¡Soy una gringa gigante!

Maybe it was the rose bouquet I wore on my head they were staring at. Too much?

¡ Mira, miraaaaa! ¡ Hay una gringa con pies gigantes!

I whipped my head around to see who she was yelling at, my feet still squished into the tiny pedicure tub. She’d flung the salon door open, and seemed to be proclaiming this news to the entire dusty Guayaquil street. Did she know I spoke Spanish? Did she think I might be offended that she’d just announced to the neighborhood:

Look, looooook! There’s a white lady with giant feet!

Well, I had to give her credit. She was right. My size twelves were probably the biggest feet to ever step inside her little shop. And at only eight dollars for a mani/pedi (not each, together), I wasn’t about to complain about her lack of tact. I would gladly be her freak show. Her exciting story to tell her children when she returned home. Her fond memory of the time the blond, white, freakishly tall American lady asked to have her ginormous toenails painted dark lavender and left a large tip.

For the first time in my life, I stood out. And not just for my above-average height and my “giant” feet. My hair color was different. My eye color was different. My skin color was different. From the moment we landed in Ecuador, I felt like a pale, awkward skyscraper. I could feel caramel-colored eyes staring up at me wherever we went. I frequently overheard comments about the “gringa gigante.” Yep. That was me. The giant white woman.

And while I didn’t embrace this term at the time, there was another word I heard that completely changed how I viewed myself. Exotic. Who, me? Pale, nondescript, me? Wasn’t that term reserved for raven-haired beauties with honey-colored skin? Certainly not for a “pretty unfly for a white girl” like me. I was the opposite of exotic. I was white bread in a sea of toasted muti-grain. I’d fought against my “Powder-esque” skin color through my adolescent and college years. Lotions, potions, creams, UV rays pounding directly onto my epidermis. I was “pasty,” as one muscle-bound YMCA worker called me when filling out a membership form. Thanks, dude.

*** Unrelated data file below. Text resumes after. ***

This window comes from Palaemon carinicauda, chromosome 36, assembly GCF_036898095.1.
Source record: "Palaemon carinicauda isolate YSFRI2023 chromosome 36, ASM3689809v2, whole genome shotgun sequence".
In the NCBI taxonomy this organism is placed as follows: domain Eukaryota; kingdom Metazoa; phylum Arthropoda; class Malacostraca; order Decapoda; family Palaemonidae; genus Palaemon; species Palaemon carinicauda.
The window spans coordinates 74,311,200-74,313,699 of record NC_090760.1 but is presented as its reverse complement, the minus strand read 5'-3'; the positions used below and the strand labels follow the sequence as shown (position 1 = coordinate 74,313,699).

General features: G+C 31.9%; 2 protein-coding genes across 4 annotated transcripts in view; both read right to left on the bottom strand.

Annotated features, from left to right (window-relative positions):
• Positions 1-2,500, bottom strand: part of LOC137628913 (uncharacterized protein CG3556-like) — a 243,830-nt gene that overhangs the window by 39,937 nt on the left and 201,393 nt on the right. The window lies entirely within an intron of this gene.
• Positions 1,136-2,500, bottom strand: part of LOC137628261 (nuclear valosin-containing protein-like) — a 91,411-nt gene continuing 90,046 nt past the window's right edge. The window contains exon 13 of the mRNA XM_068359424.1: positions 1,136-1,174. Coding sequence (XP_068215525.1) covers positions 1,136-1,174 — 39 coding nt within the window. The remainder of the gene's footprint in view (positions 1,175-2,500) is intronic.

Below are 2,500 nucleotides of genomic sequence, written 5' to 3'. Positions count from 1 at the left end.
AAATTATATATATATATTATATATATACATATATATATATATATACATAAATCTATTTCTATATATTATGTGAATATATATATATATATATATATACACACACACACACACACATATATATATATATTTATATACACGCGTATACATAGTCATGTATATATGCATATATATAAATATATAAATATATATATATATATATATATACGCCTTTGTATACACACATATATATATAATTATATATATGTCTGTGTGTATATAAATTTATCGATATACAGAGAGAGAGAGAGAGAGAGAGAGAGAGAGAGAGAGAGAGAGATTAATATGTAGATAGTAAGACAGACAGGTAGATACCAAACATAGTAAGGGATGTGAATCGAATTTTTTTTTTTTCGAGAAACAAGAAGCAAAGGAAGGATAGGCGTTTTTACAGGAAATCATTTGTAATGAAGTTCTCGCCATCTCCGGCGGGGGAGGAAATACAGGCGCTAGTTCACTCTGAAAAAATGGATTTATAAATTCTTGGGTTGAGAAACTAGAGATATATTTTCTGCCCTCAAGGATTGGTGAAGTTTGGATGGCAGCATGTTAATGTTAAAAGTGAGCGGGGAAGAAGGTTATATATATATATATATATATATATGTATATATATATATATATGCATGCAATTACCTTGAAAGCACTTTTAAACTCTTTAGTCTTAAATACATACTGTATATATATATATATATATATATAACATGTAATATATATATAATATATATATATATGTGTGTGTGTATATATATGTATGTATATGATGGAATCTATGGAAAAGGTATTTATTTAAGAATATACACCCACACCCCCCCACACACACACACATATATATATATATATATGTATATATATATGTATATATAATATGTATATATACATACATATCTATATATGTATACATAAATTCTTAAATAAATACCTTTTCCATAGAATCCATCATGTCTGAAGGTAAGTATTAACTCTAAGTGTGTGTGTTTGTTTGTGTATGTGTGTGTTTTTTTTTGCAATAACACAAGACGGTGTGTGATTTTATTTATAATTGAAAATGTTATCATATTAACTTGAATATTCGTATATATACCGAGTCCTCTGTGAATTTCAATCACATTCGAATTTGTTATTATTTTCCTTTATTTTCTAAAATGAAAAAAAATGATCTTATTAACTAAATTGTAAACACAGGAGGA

But here, in a place where I was the minority, my differences were celebrated. I learned to embrace my lack of color, and just rock the pale. I gave up my aversion to heels, and wore whatever gosh-darn shoes I wanted, whether they had a four-inch lift or not. If I ever return to beautiful Ecuador, I will gladly stand on the steps of the Mitad del Mundo and proclaim, “Soy una gringa gigante!” To which, someone will probably shout back, “Get down you crazy white lady!”

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Tu-tus and Toot-toots (Letting it All Go at Dance Class)

She can let it all go in dance class and she doesn’t give a rip.

She sashayed. She plied. She jumped. She somersaulted. She wiggled. She giggled. She ran around the room with reckless abandon.

And then…she ripped one.

My sweet-faced, curly-haired three-year-old angel let it all go in dance class, literally. And not while the music was blaring. Not while their little bodies were in motion. She waited until prayer circle. When it was quiet. Eerily quiet. Those last few seconds after the instructor asks, “Any last prayer requests?”

Bwooooop!! “Hee-hee-hee I tooted.” Yep. That was my daughter. Our tiny dancer is a big tooter.

The other girls giggled, too young to know (or care), that public flatulence isn’t socially acceptable. A few of the older girls looked at her with what seemed to be…admiration.  “Wow, that chick just totally farted and didn’t even care! OMG she laughed about it!” (Or whatever tween girls talk like nowadays.)

And while I have to admit I didn’t puff my chest and proclaim, “That’s my girl!,” I wasn’t embarrassed either. After all, gas happens. I’ll just have to teach her how to be a little more discreet and say, “Excuse me,” or better yet, “It was the dog.”

You see, I was a little hesitant to enroll her in dance class. And not just because of the cost. I worried about the teeny outfits, the sexualized moves, the over-emphasis on appearance and other negative stereotypes of the “dance culture.” But I’m comfortable with the teacher, and the only other student is my daughter’s best friend, so I decided to give it a shot. And she loves it. Absolutely loves it. We’ve only been to two classes, and I can already tell she’s really enjoying herself.